This text assumes that you understand the basics of telnet, and how computers talk to each other. (Considering what you must have done to be able to read this in the first place, this is not such a bad bet.) If you're still shaky on these concepts, however, help may be found here, here and here. If these are not enough to satisfy you, try searching for the topic that perplexes you most at Yahoo or Lycos.
A program called "telnet" allows your computer to speak to the computer far away.
If you are using a Mac, a NeXT or a Windows-based PC, click here to see the appropriate instructions for getting to telnet. If you are using something like Lynx to see this, and have a plain UNIX account, follow this link. If you are using Netscape or Mosaic to view this, you can take a shortcut here, but the shortcut is often tricky and sometimes doesn't work if your viewer is set up incorrectly.
UNIX telnet is relatively easy. You'll have to quit whatever browser you're currently in to do this, or open up another window; but do whatever you have to do to get yourself to a UNIX prompt, which looks like this:
or something close to that. At the prompt, type:
telnet <hostname> [port number]
where <hostname> is the name of the computer the MUCK is running on, and the [port number] is a series of four numbers that usually follows a MUCK address. The port number tells telnet which bit of the MUCK server to ask to speak with, and is very important.
For example: telnet ft.furtoonia.net 9999
Your computer should respond with a screen that gives you the name of the MUCK to which you have just telnetted, as well as a suggestion that you enter your username and password. Since you won't have a registered character, type connect guest guest at this prompt and hit return. You should now be logged on to the MUCK!
If you run into painful problems at this point, see the common problems section below.
If you chose this section, the computer you're on has a lot of windows crowding its screen, whether copyrighted or not. Somewhere amongst the blather is going to be an icon, folder or executable file marked something like "telnet" or "communications". Open it and fiddle with it for a while. There are literally dozens of telnet programs out there and I can't hope to explain to you all of them but most have help menus and such; try those before you panic. It's a pretty good bet you've got the right program if the icon has a picture of two mating computers on it or a telephone ringing or something funny like that (my telnet icon has a mime on it for some reason).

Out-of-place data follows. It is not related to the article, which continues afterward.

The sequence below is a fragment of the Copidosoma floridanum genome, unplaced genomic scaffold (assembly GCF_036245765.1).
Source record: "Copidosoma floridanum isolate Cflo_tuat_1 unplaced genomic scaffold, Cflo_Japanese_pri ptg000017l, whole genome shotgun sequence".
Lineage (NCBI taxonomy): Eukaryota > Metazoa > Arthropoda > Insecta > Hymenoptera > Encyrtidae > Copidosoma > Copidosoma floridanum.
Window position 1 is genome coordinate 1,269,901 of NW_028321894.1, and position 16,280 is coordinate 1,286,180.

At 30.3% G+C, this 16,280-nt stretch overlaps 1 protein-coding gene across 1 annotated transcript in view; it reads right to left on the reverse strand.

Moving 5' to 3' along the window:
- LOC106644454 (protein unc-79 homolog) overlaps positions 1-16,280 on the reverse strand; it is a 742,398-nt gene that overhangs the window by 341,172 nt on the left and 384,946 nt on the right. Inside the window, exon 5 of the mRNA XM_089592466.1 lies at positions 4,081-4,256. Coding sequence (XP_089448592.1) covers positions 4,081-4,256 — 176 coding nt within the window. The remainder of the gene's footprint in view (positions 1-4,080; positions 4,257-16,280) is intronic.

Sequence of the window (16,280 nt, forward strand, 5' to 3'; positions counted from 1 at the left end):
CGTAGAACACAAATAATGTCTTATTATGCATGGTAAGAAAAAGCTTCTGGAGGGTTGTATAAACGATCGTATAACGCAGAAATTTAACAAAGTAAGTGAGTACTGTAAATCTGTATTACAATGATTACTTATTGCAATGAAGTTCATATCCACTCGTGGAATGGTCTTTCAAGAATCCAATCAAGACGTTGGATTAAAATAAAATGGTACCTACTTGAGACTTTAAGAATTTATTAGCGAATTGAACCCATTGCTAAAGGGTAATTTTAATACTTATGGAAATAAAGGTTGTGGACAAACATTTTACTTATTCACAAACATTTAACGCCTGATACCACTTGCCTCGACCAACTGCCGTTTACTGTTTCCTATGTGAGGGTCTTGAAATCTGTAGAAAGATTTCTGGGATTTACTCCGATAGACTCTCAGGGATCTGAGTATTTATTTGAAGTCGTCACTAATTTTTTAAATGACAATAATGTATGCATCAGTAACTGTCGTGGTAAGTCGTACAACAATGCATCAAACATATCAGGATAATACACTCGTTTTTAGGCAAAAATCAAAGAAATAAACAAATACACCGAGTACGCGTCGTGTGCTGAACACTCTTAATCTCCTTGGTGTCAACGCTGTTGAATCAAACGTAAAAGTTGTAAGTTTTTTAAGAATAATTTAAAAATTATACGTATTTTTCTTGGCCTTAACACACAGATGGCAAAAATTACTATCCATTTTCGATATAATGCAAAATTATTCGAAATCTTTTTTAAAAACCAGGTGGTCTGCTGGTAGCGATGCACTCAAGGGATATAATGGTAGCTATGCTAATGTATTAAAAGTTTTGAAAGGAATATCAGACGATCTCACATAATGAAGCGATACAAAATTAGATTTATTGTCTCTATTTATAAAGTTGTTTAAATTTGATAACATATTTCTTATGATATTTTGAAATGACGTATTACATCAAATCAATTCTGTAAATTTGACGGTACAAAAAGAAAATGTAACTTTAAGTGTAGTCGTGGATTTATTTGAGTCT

When you've found the telnet program, ask it to connect somewhere. Usually this means pulling down the "connect" menu from the top bar of the window, or using "File - Open" or something like that. The program will ask you for a hostname; reply with the address of the MUCK, including all funny numbers that come after it. In general, the format will be similar to this:
<hostname> [port number]
(For example, FurToonia's address is ft.furtoonia.net 9999.) Enter the address exactly as it is given to you, and the program will whir, and beep, and usually come up with a screen giving you the name of the MUCK you're connected to, and a suggestion that you enter your username and password. Since you don't have a registered character, type connect guest guest at this point and hit return. You should now be logged in to the MUCK!
If you hit painful problems at this point, it would probably be best to see the common problems section at the bottom of this page.
Sometimes this works, and sometimes this doesn't. It depends on how well the guy who set up the Netscape or Mosaic program on your computer did his job. The idea is simple: turn the MUCK address into a URL (uniform resource locator) in the web browser.
MUCK addresses are usually given in the form <hostname> [port number] ... for example, FurToonia's address is ft.furtoonia.net 9999. Turn this into a URL like so:
MUCK address: ft.furtoonia.net 9999 MUCK URL: telnet://ft.furtoonia.net:9999 MUCK address: furry.com 8888 MUCK URL: telnet://furry.com:8888
Easy, huh? Then just enter the resulting URL into your web browser and see what happens. If you get something funny like "Could not find application" then you're probably zapped; but see the common problems section at the bottom of this document just in case.
If you'd like to test whether this shortcut works right now, follow this link to FurToonia and see what happens.
telnet 126.96.36.199 9999
If your computer still won't let you connect, try posting to rec.games.mud.d or a similar MUD or MUCK-related newsgroup, or ask your sysadmin or computer guru.